Jimmy porter is an anti-hero because he lacks traditional heroic qualities and virtues. Obviously he is not an ideal character. He suffers, is frustrated, and makes terribly wrong choices-as the last scene makes clear, even for those who imagine that his blasphemy (it consists in his expressing the hope that Alison will have a baby, and that it will die) against life is a mere expression of the author’s sense of values. In the very first stage-direction, the author uses such expression about Jimmy as his apparent honesty, “to the point of vulgarity,” “almost non-committal.” These expressions naturally give rise to certain doubts in our minds about Jimmy.
Furthermore, from Jimmy’s first appearance his anger is no less ambiguous than he himself. Anger can be a virtue and it can be a dangerous vice also. A moralist will say that anger is good when it is selfless, compassionate and allied to positive action, and that it is evil when it is selfish and tainted with frustration, malice, and the desire to destroy.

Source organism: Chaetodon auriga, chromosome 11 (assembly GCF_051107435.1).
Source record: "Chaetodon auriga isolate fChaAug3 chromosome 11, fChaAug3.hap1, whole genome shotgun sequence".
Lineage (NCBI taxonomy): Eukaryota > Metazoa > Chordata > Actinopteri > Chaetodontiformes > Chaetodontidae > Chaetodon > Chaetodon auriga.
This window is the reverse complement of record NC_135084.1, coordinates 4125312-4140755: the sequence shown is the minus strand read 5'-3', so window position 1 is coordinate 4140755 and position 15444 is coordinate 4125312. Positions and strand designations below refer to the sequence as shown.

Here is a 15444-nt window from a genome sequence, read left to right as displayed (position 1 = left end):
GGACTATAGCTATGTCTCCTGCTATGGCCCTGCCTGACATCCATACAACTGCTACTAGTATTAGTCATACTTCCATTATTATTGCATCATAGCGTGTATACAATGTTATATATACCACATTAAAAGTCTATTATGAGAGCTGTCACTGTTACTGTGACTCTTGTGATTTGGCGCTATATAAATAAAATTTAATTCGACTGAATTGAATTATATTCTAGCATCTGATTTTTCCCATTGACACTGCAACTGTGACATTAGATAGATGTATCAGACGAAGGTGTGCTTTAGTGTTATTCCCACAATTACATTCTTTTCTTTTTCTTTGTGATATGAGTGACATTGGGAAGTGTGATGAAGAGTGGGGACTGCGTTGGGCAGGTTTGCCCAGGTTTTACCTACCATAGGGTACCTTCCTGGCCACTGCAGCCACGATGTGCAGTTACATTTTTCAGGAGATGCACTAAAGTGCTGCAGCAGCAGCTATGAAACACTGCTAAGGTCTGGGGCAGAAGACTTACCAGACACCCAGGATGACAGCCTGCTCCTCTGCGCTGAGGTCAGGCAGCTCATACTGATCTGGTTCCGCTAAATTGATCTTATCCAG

We see that Jimmy lacks self-control and the result is that his ideals suffers a set back. His genuine affection for Cliff and love for Alison are at the mercy of his anger rather than directing it as they should. His trumpet can mock the universe but not sound a call to battle. He becomes an emotional liability to those whom he seeks to inspire.
To sum up, in consideration of the discussion, above, Jimmy Porter is not a traditional hero. He is not the epitome of the angry young men of his generation. He is rather a very exceptional individual, a tortured soul, at war with itself and with the world, an impotent soul which, like Hamlet, finds the time out of joint, but has not the capacity to set it right.
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